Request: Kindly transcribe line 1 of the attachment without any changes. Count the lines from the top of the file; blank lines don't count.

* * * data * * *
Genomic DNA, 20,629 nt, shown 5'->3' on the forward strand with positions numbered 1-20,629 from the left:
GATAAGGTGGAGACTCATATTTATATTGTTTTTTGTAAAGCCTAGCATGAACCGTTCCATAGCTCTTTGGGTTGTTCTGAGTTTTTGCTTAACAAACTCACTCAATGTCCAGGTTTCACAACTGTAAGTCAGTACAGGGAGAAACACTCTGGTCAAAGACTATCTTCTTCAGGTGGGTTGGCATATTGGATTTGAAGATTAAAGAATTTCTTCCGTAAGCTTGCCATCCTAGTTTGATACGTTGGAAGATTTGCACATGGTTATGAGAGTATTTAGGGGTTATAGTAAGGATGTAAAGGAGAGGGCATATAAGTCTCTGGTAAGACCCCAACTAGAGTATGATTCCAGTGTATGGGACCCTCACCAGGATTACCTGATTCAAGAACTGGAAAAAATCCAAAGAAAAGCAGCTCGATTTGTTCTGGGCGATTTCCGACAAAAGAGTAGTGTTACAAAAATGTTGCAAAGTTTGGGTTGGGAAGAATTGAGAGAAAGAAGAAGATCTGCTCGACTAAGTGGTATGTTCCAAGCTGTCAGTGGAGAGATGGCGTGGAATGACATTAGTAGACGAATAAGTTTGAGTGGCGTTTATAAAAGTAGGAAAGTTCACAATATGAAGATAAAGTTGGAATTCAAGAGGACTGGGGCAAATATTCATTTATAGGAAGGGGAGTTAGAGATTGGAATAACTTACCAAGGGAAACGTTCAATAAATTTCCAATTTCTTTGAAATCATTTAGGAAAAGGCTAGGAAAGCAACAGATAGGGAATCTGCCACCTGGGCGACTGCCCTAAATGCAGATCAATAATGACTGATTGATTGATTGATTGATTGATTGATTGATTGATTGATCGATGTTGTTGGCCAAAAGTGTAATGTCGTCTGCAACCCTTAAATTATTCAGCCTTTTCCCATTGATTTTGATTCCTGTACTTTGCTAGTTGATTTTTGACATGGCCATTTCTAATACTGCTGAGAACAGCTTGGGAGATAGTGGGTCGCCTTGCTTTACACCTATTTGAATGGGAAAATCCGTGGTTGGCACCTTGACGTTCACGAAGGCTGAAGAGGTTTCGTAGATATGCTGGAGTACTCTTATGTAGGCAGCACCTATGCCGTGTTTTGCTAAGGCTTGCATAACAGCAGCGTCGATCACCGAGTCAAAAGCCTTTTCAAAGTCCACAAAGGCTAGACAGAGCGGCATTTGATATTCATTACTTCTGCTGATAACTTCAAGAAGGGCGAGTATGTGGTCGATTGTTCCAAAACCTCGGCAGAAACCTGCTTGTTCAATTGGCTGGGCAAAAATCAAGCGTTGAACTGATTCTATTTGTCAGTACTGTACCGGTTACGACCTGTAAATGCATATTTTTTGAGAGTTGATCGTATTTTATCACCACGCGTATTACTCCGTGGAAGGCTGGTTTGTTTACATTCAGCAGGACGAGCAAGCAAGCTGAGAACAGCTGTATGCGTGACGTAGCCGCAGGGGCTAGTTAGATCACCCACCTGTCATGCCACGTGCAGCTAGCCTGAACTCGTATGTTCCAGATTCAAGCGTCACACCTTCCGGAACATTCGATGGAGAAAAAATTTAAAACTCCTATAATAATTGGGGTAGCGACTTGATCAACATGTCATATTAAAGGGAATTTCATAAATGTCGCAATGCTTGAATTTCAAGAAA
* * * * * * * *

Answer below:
Genomic DNA, 20,629 nt, shown 5'->3' on the forward strand with positions numbered 1-20,629 from the left: